Thousands of these migrants settled in Boston. Over the first few decades of the 20th century, Boston’s Black population slowly grew from 11,591 people in 1900 to 51,568 people in 1950.
Migrants traveling to Boston frequently took one of the trains heading up the East Coast. They began in southern states such as Georgia, North Carolina, South Carolina, and Virginia and stopped in several major northern cities, including Philadelphia, New York, and Boston. These trains served as one of the three main routes traveled by southern Black migrants.
Considering this path helps answer the question why Boston received a smaller influx of southern Blacks during the Great Migration. Some migrants may have ended their journeys at one of these other northern cities prior to Boston. Additionally, the journey cost African Americans weeks of wages, and frequently these individuals sold everything they owned prior to making the trip. Therefore, the migrants who made the trip to Boston must have had a strong desire to continue north, as Wilkerson states, “the greater the obstacles and the farther the distance traveled, the more ambitious the migrants.”
When they arrived in Boston, many southern Black migrants moved to Roxbury. According to Wilkerson, Roxbury served as a destination for many migrants from Norfolk, Virginia. Other migrants from across the South may have traveled to Boston to follow their relatives, friends, or former neighbors. Since this Boston neighborhood had a well established Black community, southern migrants received support from local churches and groups to establish their new life and form their own close-knit communities.
As southern African Americans settled in Boston, they searched for employment opportunities throughout the city. Organizations such as the Boston Branch of the NAACP and the Boston Urban League frequently provided programs for new southern migrants and helped them find jobs. Looking at the marginal increase of Boston’s Black population during the first couple decades of the Great Migration in the 1910s and 1920s, historian Mark Robert Schneider argues Blacks may have struggled to find jobs at this time due to the conservative politics of the city. The conservative policies limited economic growth, which led to fewer economic opportunities for Black migrants, possibly resulting in fewer migrants traveling to Boston over these decades.
Charlestown Navy Yard
World War II likely changed the job opportunities that awaited migrants arriving in Boston. While some southern Blacks found jobs in the railroad industry or the domestic sphere, others responded to the defense industry’s need for a strong workforce. With the onset of World War II, the Charlestown Navy Yard increased its shipbuilding production, which required more civilian workers. With this knowledge, southern Black migrants may have seen the Navy Yard as a promising place for employment. This especially held true for African Americans working as blacksmiths or shipbuilders in the South, who possibly saw the Charlestown Navy Yard as a place they could utilize their skills and earn good wages.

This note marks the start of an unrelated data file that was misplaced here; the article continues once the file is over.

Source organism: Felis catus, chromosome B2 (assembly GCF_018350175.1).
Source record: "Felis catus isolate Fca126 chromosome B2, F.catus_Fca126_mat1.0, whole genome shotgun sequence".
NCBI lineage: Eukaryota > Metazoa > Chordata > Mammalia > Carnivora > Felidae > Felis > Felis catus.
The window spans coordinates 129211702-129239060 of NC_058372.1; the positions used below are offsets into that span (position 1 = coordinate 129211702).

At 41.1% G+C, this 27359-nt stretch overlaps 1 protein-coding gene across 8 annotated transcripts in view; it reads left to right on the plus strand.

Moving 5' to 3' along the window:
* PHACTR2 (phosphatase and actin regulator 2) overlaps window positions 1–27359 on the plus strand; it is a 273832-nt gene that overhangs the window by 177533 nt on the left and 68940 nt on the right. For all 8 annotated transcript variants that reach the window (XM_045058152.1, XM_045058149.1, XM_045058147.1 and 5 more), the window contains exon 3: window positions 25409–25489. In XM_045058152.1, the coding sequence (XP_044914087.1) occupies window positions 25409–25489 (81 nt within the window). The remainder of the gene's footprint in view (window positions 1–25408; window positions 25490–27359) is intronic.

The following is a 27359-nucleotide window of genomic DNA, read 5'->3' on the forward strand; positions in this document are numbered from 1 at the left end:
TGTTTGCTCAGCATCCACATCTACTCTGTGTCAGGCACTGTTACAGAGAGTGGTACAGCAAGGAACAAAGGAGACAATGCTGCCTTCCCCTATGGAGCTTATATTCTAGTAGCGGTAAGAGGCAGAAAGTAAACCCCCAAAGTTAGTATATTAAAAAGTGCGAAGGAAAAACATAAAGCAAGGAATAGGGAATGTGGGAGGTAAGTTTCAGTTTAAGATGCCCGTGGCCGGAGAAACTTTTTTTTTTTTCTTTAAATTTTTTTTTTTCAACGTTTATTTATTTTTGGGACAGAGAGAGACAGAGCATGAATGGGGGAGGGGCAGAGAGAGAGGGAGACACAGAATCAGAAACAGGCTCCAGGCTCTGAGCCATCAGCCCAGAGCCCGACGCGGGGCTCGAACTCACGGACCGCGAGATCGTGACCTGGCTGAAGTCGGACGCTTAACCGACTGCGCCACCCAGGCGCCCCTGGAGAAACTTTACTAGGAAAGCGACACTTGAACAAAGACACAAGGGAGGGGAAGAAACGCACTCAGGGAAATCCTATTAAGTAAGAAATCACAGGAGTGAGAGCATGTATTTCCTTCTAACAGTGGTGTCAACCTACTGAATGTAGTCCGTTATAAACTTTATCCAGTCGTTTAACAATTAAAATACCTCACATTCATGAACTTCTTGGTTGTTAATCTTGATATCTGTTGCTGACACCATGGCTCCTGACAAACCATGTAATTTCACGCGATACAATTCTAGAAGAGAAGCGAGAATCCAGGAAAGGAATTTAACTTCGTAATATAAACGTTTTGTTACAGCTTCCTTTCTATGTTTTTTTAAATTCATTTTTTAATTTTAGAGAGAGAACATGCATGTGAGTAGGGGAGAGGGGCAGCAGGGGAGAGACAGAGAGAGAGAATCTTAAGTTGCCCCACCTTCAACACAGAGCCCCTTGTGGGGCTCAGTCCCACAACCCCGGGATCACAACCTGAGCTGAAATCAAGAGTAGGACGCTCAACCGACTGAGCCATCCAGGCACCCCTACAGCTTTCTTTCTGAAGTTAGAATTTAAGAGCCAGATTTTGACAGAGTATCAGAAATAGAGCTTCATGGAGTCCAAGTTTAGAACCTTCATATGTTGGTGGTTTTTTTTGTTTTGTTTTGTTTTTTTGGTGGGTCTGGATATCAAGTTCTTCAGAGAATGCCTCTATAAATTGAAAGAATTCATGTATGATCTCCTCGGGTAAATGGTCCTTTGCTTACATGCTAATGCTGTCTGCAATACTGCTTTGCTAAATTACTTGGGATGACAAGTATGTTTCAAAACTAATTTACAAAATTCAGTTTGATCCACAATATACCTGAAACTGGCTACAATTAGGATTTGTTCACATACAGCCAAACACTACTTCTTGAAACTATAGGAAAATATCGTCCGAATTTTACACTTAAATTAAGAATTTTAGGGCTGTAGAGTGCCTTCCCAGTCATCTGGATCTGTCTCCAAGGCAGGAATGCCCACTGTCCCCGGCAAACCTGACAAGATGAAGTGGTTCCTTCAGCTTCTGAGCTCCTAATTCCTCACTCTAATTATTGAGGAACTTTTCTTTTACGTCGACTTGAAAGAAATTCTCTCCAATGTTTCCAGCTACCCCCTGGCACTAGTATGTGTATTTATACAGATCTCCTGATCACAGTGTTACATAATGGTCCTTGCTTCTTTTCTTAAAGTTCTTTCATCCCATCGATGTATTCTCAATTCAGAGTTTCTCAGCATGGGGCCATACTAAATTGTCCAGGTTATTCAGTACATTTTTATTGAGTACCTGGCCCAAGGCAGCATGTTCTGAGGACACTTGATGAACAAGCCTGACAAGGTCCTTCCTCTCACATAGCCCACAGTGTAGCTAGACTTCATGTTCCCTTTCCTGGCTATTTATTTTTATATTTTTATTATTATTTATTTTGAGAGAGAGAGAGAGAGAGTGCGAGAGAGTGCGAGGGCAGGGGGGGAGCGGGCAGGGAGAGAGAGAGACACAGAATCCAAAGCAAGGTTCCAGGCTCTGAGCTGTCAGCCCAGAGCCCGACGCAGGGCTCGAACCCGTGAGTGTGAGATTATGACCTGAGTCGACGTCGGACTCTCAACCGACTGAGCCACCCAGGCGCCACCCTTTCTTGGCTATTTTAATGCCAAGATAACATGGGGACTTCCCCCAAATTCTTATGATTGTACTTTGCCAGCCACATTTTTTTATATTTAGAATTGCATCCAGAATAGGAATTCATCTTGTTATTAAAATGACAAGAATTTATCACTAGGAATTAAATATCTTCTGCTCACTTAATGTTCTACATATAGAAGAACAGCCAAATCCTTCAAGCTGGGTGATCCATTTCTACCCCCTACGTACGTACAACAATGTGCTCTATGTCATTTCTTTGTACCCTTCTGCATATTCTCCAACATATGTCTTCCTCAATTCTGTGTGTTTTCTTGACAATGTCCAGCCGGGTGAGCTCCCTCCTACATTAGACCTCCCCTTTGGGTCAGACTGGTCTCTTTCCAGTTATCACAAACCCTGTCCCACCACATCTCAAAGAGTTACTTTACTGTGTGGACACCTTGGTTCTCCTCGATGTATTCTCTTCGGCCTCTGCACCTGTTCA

Locating records regarding the number of African American workers at the Navy Yard has proven difficult. Some records during World War II group all minorities together, making it impossible to track down whether African American workers came from the South. One available record, a Charlestown Navy Yard report submitted to the Navy Department, identified just over 2,000 Black workers at the Yard in November of 1943, out of 47,000 total workers. While only a small percentage of the entire workforce, these workers surely played an essential role in the Navy Yard’s contribution to the war effort.
Newspapers, census records, oral histories, and other documents further link the Great Migration to the Charlestown Navy Yard. Boston census records from the 1940s identify southern African American workers at the Navy Yard a couple of years prior to the war. Occasional mentions in newspapers or oral histories provide anecdotal evidence to this connection. For example, Barbara Tuttle Green, a White woman who worked as a welder at the Navy Yard in 1943, noted in her oral history that she met a lot of southern Black workers who came to the Navy Yard since they heard it was hiring and offering good wages. She said: